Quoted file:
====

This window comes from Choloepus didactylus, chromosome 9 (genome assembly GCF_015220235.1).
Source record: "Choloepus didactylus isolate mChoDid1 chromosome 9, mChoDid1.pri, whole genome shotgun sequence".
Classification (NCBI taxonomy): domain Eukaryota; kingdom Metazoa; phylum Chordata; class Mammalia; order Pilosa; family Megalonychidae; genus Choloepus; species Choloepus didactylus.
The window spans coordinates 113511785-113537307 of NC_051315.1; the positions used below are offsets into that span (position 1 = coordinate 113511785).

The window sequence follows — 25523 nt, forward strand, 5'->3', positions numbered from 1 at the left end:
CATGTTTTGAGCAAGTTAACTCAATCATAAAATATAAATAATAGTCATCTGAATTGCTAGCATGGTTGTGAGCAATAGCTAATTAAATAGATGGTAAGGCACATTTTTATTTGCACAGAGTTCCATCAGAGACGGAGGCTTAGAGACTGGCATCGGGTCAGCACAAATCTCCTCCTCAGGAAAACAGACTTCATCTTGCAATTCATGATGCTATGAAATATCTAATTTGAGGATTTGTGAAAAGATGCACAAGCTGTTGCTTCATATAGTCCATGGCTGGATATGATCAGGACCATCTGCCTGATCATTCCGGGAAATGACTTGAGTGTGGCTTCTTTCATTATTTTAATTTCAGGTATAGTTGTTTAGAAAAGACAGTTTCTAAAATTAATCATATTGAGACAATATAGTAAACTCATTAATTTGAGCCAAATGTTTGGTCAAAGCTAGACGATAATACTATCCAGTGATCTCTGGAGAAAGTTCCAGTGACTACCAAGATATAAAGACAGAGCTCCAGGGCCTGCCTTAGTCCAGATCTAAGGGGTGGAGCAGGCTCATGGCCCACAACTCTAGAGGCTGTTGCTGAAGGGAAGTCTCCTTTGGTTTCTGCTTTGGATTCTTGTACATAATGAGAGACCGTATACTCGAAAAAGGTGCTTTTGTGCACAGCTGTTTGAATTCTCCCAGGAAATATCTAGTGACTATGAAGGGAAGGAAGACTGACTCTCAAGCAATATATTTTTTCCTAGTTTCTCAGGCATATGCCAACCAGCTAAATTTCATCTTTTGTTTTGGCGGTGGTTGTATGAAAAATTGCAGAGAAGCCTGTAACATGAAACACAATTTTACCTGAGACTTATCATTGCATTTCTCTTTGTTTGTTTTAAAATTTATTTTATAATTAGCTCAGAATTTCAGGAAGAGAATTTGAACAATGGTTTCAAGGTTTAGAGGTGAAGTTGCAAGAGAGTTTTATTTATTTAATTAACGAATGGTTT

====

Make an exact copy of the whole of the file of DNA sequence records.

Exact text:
This window comes from Choloepus didactylus, chromosome 9 (genome assembly GCF_015220235.1).
Source record: "Choloepus didactylus isolate mChoDid1 chromosome 9, mChoDid1.pri, whole genome shotgun sequence".
Classification (NCBI taxonomy): domain Eukaryota; kingdom Metazoa; phylum Chordata; class Mammalia; order Pilosa; family Megalonychidae; genus Choloepus; species Choloepus didactylus.
The window spans coordinates 113511785-113537307 of NC_051315.1; the positions used below are offsets into that span (position 1 = coordinate 113511785).

The window sequence follows — 25523 nt, forward strand, 5'->3', positions numbered from 1 at the left end:
CATGTTTTGAGCAAGTTAACTCAATCATAAAATATAAATAATAGTCATCTGAATTGCTAGCATGGTTGTGAGCAATAGCTAATTAAATAGATGGTAAGGCACATTTTTATTTGCACAGAGTTCCATCAGAGACGGAGGCTTAGAGACTGGCATCGGGTCAGCACAAATCTCCTCCTCAGGAAAACAGACTTCATCTTGCAATTCATGATGCTATGAAATATCTAATTTGAGGATTTGTGAAAAGATGCACAAGCTGTTGCTTCATATAGTCCATGGCTGGATATGATCAGGACCATCTGCCTGATCATTCCGGGAAATGACTTGAGTGTGGCTTCTTTCATTATTTTAATTTCAGGTATAGTTGTTTAGAAAAGACAGTTTCTAAAATTAATCATATTGAGACAATATAGTAAACTCATTAATTTGAGCCAAATGTTTGGTCAAAGCTAGACGATAATACTATCCAGTGATCTCTGGAGAAAGTTCCAGTGACTACCAAGATATAAAGACAGAGCTCCAGGGCCTGCCTTAGTCCAGATCTAAGGGGTGGAGCAGGCTCATGGCCCACAACTCTAGAGGCTGTTGCTGAAGGGAAGTCTCCTTTGGTTTCTGCTTTGGATTCTTGTACATAATGAGAGACCGTATACTCGAAAAAGGTGCTTTTGTGCACAGCTGTTTGAATTCTCCCAGGAAATATCTAGTGACTATGAAGGGAAGGAAGACTGACTCTCAAGCAATATATTTTTTCCTAGTTTCTCAGGCATATGCCAACCAGCTAAATTTCATCTTTTGTTTTGGCGGTGGTTGTATGAAAAATTGCAGAGAAGCCTGTAACATGAAACACAATTTTACCTGAGACTTATCATTGCATTTCTCTTTGTTTGTTTTAAAATTTATTTTATAATTAGCTCAGAATTTCAGGAAGAGAATTTGAACAATGGTTTCAAGGTTTAGAGGTGAAGTTGCAAGAGAGTTTTATTTATTTAATTAACGAATGGTTT